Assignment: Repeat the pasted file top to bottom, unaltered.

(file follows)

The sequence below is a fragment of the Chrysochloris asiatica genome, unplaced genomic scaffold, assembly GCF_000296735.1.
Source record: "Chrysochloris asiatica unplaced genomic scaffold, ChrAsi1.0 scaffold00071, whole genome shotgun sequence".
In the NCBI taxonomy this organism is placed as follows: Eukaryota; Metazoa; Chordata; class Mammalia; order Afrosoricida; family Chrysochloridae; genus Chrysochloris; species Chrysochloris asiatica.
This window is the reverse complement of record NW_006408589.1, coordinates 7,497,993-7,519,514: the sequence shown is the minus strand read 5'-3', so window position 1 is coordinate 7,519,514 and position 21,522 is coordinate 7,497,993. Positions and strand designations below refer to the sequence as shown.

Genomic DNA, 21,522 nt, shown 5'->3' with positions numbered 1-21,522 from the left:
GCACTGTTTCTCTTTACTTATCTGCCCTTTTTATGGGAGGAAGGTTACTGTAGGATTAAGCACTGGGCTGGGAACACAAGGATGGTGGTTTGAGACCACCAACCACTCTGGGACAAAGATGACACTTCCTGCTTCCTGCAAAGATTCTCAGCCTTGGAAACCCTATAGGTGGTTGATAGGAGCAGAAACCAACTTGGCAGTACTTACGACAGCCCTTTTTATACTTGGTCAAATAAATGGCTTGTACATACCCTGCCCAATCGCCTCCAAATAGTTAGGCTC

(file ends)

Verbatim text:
The sequence below is a fragment of the Chrysochloris asiatica genome, unplaced genomic scaffold, assembly GCF_000296735.1.
Source record: "Chrysochloris asiatica unplaced genomic scaffold, ChrAsi1.0 scaffold00071, whole genome shotgun sequence".
In the NCBI taxonomy this organism is placed as follows: Eukaryota; Metazoa; Chordata; class Mammalia; order Afrosoricida; family Chrysochloridae; genus Chrysochloris; species Chrysochloris asiatica.
This window is the reverse complement of record NW_006408589.1, coordinates 7,497,993-7,519,514: the sequence shown is the minus strand read 5'-3', so window position 1 is coordinate 7,519,514 and position 21,522 is coordinate 7,497,993. Positions and strand designations below refer to the sequence as shown.

Genomic DNA, 21,522 nt, shown 5'->3' with positions numbered 1-21,522 from the left:
GCACTGTTTCTCTTTACTTATCTGCCCTTTTTATGGGAGGAAGGTTACTGTAGGATTAAGCACTGGGCTGGGAACACAAGGATGGTGGTTTGAGACCACCAACCACTCTGGGACAAAGATGACACTTCCTGCTTCCTGCAAAGATTCTCAGCCTTGGAAACCCTATAGGTGGTTGATAGGAGCAGAAACCAACTTGGCAGTACTTACGACAGCCCTTTTTATACTTGGTCAAATAAATGGCTTGTACATACCCTGCCCAATCGCCTCCAAATAGTTAGGCTC